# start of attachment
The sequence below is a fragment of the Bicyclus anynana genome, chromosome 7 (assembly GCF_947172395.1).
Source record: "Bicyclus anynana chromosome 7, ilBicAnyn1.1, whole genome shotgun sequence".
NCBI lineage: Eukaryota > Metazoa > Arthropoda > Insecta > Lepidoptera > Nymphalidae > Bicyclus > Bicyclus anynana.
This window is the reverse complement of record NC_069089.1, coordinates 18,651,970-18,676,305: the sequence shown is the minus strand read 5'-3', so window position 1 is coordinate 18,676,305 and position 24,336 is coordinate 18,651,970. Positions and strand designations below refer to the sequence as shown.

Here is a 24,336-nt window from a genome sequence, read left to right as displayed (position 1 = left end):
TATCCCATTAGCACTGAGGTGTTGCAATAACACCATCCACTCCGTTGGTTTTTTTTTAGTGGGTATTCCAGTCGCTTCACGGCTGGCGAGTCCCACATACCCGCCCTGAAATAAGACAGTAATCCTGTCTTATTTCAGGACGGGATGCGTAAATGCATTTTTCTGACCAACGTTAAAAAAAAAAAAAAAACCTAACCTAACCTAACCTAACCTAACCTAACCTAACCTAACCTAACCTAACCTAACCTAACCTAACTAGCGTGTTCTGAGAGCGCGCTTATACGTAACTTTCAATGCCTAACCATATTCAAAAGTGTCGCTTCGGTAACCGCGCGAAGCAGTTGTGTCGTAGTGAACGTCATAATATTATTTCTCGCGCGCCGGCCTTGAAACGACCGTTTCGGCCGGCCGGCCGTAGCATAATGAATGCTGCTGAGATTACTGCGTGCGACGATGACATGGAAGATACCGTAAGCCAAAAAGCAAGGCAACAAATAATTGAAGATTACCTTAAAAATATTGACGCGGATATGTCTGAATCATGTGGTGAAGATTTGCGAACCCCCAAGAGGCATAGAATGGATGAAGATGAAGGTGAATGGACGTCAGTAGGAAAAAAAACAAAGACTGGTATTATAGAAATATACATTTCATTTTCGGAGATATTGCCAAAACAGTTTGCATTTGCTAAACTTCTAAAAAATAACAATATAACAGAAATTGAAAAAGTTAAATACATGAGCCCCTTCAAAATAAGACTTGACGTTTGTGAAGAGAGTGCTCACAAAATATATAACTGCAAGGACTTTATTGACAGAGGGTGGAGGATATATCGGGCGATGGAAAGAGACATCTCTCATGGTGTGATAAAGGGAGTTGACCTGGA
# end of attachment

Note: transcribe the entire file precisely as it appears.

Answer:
The sequence below is a fragment of the Bicyclus anynana genome, chromosome 7 (assembly GCF_947172395.1).
Source record: "Bicyclus anynana chromosome 7, ilBicAnyn1.1, whole genome shotgun sequence".
NCBI lineage: Eukaryota > Metazoa > Arthropoda > Insecta > Lepidoptera > Nymphalidae > Bicyclus > Bicyclus anynana.
This window is the reverse complement of record NC_069089.1, coordinates 18,651,970-18,676,305: the sequence shown is the minus strand read 5'-3', so window position 1 is coordinate 18,676,305 and position 24,336 is coordinate 18,651,970. Positions and strand designations below refer to the sequence as shown.

Here is a 24,336-nt window from a genome sequence, read left to right as displayed (position 1 = left end):
TATCCCATTAGCACTGAGGTGTTGCAATAACACCATCCACTCCGTTGGTTTTTTTTTAGTGGGTATTCCAGTCGCTTCACGGCTGGCGAGTCCCACATACCCGCCCTGAAATAAGACAGTAATCCTGTCTTATTTCAGGACGGGATGCGTAAATGCATTTTTCTGACCAACGTTAAAAAAAAAAAAAAAACCTAACCTAACCTAACCTAACCTAACCTAACCTAACCTAACCTAACCTAACCTAACCTAACCTAACTAGCGTGTTCTGAGAGCGCGCTTATACGTAACTTTCAATGCCTAACCATATTCAAAAGTGTCGCTTCGGTAACCGCGCGAAGCAGTTGTGTCGTAGTGAACGTCATAATATTATTTCTCGCGCGCCGGCCTTGAAACGACCGTTTCGGCCGGCCGGCCGTAGCATAATGAATGCTGCTGAGATTACTGCGTGCGACGATGACATGGAAGATACCGTAAGCCAAAAAGCAAGGCAACAAATAATTGAAGATTACCTTAAAAATATTGACGCGGATATGTCTGAATCATGTGGTGAAGATTTGCGAACCCCCAAGAGGCATAGAATGGATGAAGATGAAGGTGAATGGACGTCAGTAGGAAAAAAAACAAAGACTGGTATTATAGAAATATACATTTCATTTTCGGAGATATTGCCAAAACAGTTTGCATTTGCTAAACTTCTAAAAAATAACAATATAACAGAAATTGAAAAAGTTAAATACATGAGCCCCTTCAAAATAAGACTTGACGTTTGTGAAGAGAGTGCTCACAAAATATATAACTGCAAGGACTTTATTGACAGAGGGTGGAGGATATATCGGGCGATGGAAAGAGACATCTCTCATGGTGTGATAAAGGGAGTTGACCTGGA